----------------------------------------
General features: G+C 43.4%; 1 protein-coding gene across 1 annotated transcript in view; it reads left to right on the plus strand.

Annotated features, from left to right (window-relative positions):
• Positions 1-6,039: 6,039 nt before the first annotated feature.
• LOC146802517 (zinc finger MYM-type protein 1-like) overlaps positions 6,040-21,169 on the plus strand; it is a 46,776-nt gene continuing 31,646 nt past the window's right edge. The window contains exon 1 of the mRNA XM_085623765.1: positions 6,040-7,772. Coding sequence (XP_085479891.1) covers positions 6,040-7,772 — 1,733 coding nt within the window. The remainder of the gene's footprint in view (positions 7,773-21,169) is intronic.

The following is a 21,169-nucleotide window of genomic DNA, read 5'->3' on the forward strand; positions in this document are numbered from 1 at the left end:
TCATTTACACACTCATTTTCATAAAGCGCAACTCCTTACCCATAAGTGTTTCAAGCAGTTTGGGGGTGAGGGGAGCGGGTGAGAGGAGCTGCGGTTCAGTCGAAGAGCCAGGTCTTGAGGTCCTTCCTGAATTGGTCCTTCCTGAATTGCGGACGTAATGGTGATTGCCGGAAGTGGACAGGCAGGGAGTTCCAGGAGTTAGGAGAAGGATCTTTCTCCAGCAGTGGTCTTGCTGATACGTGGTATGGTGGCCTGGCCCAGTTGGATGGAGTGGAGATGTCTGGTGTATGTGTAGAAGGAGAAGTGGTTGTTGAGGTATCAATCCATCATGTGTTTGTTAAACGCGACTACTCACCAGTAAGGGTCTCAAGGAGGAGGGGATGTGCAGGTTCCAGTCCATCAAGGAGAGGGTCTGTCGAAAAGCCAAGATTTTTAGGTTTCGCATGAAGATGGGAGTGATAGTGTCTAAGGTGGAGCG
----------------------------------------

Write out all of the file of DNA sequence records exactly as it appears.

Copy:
General features: G+C 43.4%; 1 protein-coding gene across 1 annotated transcript in view; it reads left to right on the plus strand.

Annotated features, from left to right (window-relative positions):
• Positions 1-6,039: 6,039 nt before the first annotated feature.
• LOC146802517 (zinc finger MYM-type protein 1-like) overlaps positions 6,040-21,169 on the plus strand; it is a 46,776-nt gene continuing 31,646 nt past the window's right edge. The window contains exon 1 of the mRNA XM_085623765.1: positions 6,040-7,772. Coding sequence (XP_085479891.1) covers positions 6,040-7,772 — 1,733 coding nt within the window. The remainder of the gene's footprint in view (positions 7,773-21,169) is intronic.

The following is a 21,169-nucleotide window of genomic DNA, read 5'->3' on the forward strand; positions in this document are numbered from 1 at the left end:
TCATTTACACACTCATTTTCATAAAGCGCAACTCCTTACCCATAAGTGTTTCAAGCAGTTTGGGGGTGAGGGGAGCGGGTGAGAGGAGCTGCGGTTCAGTCGAAGAGCCAGGTCTTGAGGTCCTTCCTGAATTGGTCCTTCCTGAATTGCGGACGTAATGGTGATTGCCGGAAGTGGACAGGCAGGGAGTTCCAGGAGTTAGGAGAAGGATCTTTCTCCAGCAGTGGTCTTGCTGATACGTGGTATGGTGGCCTGGCCCAGTTGGATGGAGTGGAGATGTCTGGTGTATGTGTAGAAGGAGAAGTGGTTGTTGAGGTATCAATCCATCATGTGTTTGTTAAACGCGACTACTCACCAGTAAGGGTCTCAAGGAGGAGGGGATGTGCAGGTTCCAGTCCATCAAGGAGAGGGTCTGTCGAAAAGCCAAGATTTTTAGGTTTCGCATGAAGATGGGAGTGATAGTGTCTAAGGTGGAGCG